Just Added!

New Videos with Amal Mattu, MD

Watch NowGo

LR – When NOT to Use It

April 21, 2018

Written by Clay Smith

Take a Balanced Approach

With all the talk of using balanced, lower chloride solutions for volume in the ED and ICU, we thought it might be a good idea to discuss the potential downsides of LR.

What’s in There?

Adapted from http://sites.utexas.edu/pharmacotherapy-rounds/files/2015/09/hernandez05-05-2013.pdf

Adapted from http://sites.utexas.edu/pharmacotherapy-rounds/files/2015/09/hernandez05-05-2013.pdf

When to Avoid LR

1. Avoid LR with PRBC Transfusions
Since LR contains calcium, it should not be run with PRBC transfusions, because it could make the blood clot.  That’s a problem.  However, it may be given simultaneously if through a separate IV at another site.  There is some evidence that if the transfusion is given rapidly with LR added, it doesn’t matter.  Generally, it is not a good practice to run LR with PRBCs.  In fact, just avoid this.  Plus, this will be on your boards.  Hint – the right answer is NS.  Plasma-Lyte is fine to give with PRBCs.

2. Be Wary of Hyponatremia
Since LR has only 131 mEq/L Na, it may contribute to hyponatremia with large volume infusions.  However, in this study, postoperative hyponatremia may have more to do with overly aggressive fluid resuscitation than with LR itself. Over-expansion of extracellular fluid is postulated to lead to excess ADH release and subsequent hypertonic urine.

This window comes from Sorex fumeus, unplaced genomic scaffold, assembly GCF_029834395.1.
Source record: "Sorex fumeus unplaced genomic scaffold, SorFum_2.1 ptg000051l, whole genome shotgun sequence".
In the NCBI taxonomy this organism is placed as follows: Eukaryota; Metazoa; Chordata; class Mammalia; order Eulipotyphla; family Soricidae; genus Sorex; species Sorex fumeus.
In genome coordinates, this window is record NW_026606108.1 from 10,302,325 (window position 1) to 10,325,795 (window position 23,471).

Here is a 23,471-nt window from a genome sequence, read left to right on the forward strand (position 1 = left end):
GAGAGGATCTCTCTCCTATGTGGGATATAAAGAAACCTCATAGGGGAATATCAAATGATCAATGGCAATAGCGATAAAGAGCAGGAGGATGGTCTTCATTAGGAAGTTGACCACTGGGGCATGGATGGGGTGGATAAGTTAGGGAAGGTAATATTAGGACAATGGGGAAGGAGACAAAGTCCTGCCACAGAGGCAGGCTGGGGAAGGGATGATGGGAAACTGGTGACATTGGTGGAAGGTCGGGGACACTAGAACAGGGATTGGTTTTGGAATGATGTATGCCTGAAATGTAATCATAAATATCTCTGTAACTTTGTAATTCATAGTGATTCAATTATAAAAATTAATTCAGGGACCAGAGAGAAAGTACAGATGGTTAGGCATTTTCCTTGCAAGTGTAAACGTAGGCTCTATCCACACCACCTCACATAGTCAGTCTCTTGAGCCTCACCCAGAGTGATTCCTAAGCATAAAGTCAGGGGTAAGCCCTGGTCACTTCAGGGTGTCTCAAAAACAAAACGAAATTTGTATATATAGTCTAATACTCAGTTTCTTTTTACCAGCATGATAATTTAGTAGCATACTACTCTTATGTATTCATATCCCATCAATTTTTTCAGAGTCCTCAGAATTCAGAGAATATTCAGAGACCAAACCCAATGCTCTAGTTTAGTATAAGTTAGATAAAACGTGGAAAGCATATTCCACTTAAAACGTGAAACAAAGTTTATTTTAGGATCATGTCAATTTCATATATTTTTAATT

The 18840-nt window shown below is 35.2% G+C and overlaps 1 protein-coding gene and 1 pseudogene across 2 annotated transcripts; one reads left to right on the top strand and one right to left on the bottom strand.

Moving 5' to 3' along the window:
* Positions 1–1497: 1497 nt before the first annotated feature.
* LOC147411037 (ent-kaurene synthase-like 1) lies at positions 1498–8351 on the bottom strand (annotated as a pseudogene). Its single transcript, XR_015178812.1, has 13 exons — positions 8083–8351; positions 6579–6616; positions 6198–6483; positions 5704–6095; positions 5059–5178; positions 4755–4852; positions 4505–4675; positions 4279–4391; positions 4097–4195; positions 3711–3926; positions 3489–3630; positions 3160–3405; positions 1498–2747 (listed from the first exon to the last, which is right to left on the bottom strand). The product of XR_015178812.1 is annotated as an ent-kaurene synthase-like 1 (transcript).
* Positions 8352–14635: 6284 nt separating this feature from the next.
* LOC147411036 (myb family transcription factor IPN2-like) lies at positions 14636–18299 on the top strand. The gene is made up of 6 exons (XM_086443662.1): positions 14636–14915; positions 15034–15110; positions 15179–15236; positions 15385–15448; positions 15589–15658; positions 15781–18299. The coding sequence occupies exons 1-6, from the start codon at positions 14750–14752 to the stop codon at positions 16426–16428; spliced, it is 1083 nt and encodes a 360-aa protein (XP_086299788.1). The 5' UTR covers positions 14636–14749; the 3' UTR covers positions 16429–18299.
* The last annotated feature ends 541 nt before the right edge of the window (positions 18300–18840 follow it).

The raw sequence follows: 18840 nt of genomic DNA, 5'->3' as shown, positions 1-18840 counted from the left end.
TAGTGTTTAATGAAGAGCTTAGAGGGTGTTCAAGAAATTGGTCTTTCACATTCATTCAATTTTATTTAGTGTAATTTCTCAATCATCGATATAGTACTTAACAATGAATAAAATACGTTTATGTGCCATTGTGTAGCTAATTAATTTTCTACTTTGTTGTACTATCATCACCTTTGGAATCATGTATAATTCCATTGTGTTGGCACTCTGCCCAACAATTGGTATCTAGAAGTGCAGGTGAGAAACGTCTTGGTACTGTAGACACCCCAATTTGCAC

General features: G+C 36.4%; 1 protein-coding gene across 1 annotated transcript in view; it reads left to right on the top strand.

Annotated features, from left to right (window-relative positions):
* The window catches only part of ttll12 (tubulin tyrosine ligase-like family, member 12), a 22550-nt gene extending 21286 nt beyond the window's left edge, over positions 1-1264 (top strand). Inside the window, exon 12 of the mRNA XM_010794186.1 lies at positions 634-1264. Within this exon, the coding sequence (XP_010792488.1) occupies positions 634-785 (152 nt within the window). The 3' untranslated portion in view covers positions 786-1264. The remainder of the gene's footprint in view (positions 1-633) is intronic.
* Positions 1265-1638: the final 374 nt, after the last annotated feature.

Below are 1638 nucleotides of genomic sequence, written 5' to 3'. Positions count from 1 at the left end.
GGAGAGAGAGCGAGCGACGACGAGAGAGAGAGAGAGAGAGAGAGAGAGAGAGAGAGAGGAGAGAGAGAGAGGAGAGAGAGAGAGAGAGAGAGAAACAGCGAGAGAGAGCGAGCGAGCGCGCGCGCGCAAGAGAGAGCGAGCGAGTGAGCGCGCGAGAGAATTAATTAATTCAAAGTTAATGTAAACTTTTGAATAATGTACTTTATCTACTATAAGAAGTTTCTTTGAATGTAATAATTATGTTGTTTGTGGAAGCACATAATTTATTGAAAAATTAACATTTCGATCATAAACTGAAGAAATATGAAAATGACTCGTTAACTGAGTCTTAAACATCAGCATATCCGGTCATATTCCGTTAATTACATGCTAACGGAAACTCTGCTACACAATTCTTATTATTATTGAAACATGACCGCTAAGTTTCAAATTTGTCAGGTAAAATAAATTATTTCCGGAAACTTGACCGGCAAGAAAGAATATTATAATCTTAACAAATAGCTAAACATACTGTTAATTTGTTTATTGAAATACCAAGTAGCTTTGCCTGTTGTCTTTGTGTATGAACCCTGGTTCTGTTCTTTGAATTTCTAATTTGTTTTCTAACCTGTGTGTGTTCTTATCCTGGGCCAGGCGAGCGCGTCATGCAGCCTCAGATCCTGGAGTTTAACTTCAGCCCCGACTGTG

3. What about LR with Severe Hyperkalemia?
There is much debate about this.  LR has potassium in it, but studies in humans suggest that giving NS with the ensuing hyperchloremic metabolic acidosis is more detrimental to potassium levels than LR because the acidosis reduces intracellular shift of potassium.  If a patient already has severe hyperkalemia, the best initial fluid bolus may be isotonic sodium bicarbonate–although this is admittedly an evidence-free zone.

4. Avoid LR with Certain Medications
LR has not been studied as a diluent to most medications, so you may get warning pop-ups on your computer when you are giving LR and adding a medication.  For example, because of the calcium in LR, it could cause precipitants if given with cetriaxone.  While ceftriaxone could still be given to adult patients using LR as the diluent, there is a strong contraindication to co-administering any calcium containing fluids with ceftriaxone in young children due to case reports of neonatal deaths.  

5. What about LR in Traumatic Brain Injury? 

We don’t know. It may worsen outcome in patients with TBI compared to NS, but we don’t yet have high quality evidence.

Peer reviewed by Thomas Davis